The Florida Atlantic Owls are going to the Men’s Final Four. Even while typing that sentence, it still seems odd to say. Do you know how many college basketball teams are thinking “how can Florida Atlantic make the Final Four and we can’t?” These are the types of stories that make the NCAA Tournament what it is. There is, literally, no barrier stopping any team from this tournament going on the run of their life and making it all the way.

Everyone listening in South Florida almost missed the moment it all became real for the Owls. With :18.6 to go in Florida Atlantic’s Elite Eight game against Kansas State, the Madison Square Garden Ethernet service to the front row of media seating went completely dark. 

It was on that row that Ken LaVicka was painting the picture back to South Florida. Well, he was until the internet died on him.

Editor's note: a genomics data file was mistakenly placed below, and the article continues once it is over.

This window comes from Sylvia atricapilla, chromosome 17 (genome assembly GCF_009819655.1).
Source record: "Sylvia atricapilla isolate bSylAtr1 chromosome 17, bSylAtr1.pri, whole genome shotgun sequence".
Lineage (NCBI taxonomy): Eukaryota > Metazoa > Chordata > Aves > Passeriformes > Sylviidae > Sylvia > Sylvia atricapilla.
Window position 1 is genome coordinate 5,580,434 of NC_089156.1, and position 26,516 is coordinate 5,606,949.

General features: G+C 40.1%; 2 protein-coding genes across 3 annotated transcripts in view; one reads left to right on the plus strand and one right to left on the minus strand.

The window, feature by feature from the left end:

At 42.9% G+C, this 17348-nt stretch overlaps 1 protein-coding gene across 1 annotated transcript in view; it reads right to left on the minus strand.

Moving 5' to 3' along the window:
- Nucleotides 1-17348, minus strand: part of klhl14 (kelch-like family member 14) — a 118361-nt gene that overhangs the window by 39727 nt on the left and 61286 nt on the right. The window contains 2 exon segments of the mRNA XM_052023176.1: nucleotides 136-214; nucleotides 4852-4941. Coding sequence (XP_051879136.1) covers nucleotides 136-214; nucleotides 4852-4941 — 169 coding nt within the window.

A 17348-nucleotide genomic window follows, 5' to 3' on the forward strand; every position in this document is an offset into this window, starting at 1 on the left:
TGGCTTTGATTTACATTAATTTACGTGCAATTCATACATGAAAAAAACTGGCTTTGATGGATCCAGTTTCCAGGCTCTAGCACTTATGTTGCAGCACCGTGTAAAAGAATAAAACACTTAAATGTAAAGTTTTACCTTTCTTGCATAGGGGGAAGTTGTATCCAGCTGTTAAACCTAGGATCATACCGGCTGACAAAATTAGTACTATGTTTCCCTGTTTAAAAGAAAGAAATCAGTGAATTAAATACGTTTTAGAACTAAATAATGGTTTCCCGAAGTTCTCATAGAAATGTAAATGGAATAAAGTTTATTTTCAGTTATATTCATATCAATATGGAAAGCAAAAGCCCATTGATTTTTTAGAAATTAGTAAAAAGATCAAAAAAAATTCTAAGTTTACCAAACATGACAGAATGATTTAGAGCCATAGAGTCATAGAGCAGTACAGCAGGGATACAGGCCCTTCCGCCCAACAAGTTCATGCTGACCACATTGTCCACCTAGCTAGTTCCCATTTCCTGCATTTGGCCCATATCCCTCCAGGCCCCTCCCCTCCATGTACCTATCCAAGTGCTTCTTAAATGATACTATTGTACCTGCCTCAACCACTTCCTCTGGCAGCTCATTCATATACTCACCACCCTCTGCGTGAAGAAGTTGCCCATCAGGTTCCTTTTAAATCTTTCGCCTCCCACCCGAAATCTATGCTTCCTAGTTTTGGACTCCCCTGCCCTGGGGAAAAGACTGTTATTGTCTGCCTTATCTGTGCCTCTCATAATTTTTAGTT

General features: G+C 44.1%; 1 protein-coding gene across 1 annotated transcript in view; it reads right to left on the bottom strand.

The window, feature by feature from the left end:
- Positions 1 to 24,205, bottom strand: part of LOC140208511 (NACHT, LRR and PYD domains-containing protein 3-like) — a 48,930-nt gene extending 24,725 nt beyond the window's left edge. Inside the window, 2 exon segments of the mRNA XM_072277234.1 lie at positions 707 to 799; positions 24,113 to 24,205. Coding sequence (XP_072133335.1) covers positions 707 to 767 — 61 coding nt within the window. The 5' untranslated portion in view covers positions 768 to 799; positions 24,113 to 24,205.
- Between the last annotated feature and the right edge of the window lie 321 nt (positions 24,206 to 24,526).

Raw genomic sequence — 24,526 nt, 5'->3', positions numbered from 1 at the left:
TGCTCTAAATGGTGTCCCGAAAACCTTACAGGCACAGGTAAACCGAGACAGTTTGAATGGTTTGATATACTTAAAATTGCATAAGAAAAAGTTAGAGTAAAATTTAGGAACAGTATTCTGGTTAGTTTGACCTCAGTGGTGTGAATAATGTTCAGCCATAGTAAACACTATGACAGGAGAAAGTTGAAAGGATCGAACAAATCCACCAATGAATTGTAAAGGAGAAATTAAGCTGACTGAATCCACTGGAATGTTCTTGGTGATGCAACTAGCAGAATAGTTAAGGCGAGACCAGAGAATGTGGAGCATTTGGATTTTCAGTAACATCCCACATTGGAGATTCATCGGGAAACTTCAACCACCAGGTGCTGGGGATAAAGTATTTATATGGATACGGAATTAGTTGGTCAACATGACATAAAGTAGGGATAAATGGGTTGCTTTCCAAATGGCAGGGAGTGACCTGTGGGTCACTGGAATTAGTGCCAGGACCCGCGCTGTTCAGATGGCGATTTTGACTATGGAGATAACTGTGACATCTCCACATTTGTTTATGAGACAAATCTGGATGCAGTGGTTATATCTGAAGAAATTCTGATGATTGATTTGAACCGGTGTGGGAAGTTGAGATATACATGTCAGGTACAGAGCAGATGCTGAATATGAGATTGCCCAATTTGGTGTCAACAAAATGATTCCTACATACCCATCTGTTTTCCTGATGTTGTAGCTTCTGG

Nobody does a single show away from their home studio anymore without trying to avoid the nightmare of Ethernet failure. Gone are the days of phone lines and ISDN connections, all the audio and video is now sent back to the studio over the technological miracle that is the internet. It is a ton of faith our industry has been forced to place in a single mode of delivery.

Take that anxiety and multiply it by 1,000 when that Ethernet line is connected to a Comrex unit for the most important moment of your career. LaVicka had the great fortune of a Kansas State timeout to try something, anything, to save the day. In his quick thinking, he spun around and grabbed an ethernet cable from row two which, as it turns out, still had internet access flowing through it’s cables. That cable, though, was the equivalent of an iPhone charging cord; never as long as you need it to be.

One of LaVicka’s co-workers from ESPN West Palm held the Comrex unit close enough to the second row for the cable to make a connection and the day was saved. LaVicka was able to call the last :15 of the Florida Atlantic win and, presumably, get in all the necessary sponsorship mentions.